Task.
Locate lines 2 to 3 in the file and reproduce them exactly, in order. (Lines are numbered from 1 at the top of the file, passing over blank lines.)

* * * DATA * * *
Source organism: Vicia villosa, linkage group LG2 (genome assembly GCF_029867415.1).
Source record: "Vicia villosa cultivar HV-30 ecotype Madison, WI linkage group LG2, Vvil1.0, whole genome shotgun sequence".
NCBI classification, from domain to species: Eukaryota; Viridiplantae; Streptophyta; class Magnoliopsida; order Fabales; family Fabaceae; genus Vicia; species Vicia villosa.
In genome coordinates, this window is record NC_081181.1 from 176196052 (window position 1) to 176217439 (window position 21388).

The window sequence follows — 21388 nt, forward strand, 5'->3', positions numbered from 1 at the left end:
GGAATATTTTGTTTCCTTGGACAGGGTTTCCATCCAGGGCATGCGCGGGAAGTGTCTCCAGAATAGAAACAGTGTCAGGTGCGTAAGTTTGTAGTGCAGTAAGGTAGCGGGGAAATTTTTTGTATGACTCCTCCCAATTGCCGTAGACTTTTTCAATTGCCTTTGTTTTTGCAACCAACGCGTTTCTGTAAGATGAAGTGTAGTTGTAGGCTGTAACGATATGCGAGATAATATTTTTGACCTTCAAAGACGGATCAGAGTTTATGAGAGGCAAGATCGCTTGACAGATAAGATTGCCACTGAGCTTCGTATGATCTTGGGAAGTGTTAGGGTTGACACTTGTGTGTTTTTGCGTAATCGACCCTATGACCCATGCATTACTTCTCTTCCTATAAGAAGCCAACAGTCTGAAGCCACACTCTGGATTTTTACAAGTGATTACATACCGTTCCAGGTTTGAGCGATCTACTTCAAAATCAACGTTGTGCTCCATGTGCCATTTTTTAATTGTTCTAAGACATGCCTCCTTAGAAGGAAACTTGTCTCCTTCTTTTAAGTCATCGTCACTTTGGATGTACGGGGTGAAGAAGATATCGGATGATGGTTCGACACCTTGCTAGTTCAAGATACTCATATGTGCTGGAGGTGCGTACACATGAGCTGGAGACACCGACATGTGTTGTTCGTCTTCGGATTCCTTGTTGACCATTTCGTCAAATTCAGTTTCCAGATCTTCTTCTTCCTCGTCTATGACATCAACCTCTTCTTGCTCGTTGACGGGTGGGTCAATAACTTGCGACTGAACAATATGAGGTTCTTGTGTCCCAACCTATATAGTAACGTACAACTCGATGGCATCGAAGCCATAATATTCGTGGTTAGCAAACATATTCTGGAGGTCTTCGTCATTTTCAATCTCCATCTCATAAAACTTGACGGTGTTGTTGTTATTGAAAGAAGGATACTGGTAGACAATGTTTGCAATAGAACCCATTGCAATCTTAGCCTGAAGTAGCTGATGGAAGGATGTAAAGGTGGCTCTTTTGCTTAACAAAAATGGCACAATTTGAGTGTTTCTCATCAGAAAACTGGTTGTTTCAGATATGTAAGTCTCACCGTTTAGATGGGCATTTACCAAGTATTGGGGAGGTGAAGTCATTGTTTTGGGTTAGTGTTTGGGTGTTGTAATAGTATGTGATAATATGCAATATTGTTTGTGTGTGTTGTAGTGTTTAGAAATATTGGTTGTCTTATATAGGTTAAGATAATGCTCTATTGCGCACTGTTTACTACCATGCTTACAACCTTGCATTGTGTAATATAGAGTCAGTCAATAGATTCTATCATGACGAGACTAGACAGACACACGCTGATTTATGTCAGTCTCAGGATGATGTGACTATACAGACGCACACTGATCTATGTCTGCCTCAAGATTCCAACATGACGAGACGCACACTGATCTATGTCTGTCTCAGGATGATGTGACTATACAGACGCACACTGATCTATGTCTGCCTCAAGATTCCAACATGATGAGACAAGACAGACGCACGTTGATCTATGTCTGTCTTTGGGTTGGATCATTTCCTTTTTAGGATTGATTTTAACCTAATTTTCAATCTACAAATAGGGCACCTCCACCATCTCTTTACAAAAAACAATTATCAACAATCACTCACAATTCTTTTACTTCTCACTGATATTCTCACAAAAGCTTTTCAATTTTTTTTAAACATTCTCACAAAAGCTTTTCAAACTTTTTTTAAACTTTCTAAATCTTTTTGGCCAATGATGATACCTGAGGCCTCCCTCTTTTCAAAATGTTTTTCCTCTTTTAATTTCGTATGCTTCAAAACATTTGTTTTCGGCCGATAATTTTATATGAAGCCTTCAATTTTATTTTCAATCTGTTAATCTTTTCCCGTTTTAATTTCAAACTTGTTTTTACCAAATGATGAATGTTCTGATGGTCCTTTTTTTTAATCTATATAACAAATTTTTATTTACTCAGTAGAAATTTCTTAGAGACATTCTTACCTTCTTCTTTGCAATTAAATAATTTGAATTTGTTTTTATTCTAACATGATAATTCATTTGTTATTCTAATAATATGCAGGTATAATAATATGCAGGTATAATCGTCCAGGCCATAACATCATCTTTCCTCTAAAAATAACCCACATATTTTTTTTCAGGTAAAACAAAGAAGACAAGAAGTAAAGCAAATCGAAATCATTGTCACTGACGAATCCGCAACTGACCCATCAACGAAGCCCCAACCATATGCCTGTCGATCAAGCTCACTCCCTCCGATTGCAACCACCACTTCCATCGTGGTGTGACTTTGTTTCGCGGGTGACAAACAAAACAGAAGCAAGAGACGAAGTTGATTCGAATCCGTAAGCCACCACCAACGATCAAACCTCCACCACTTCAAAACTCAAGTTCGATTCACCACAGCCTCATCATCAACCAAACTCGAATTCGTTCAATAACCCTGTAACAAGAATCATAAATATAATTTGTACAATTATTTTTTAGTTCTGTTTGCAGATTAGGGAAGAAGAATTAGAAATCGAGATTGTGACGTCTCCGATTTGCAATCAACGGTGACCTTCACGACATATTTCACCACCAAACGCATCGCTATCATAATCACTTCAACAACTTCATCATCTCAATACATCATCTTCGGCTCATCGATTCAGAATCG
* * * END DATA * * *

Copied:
Source record: "Vicia villosa cultivar HV-30 ecotype Madison, WI linkage group LG2, Vvil1.0, whole genome shotgun sequence".
NCBI classification, from domain to species: Eukaryota; Viridiplantae; Streptophyta; class Magnoliopsida; order Fabales; family Fabaceae; genus Vicia; species Vicia villosa.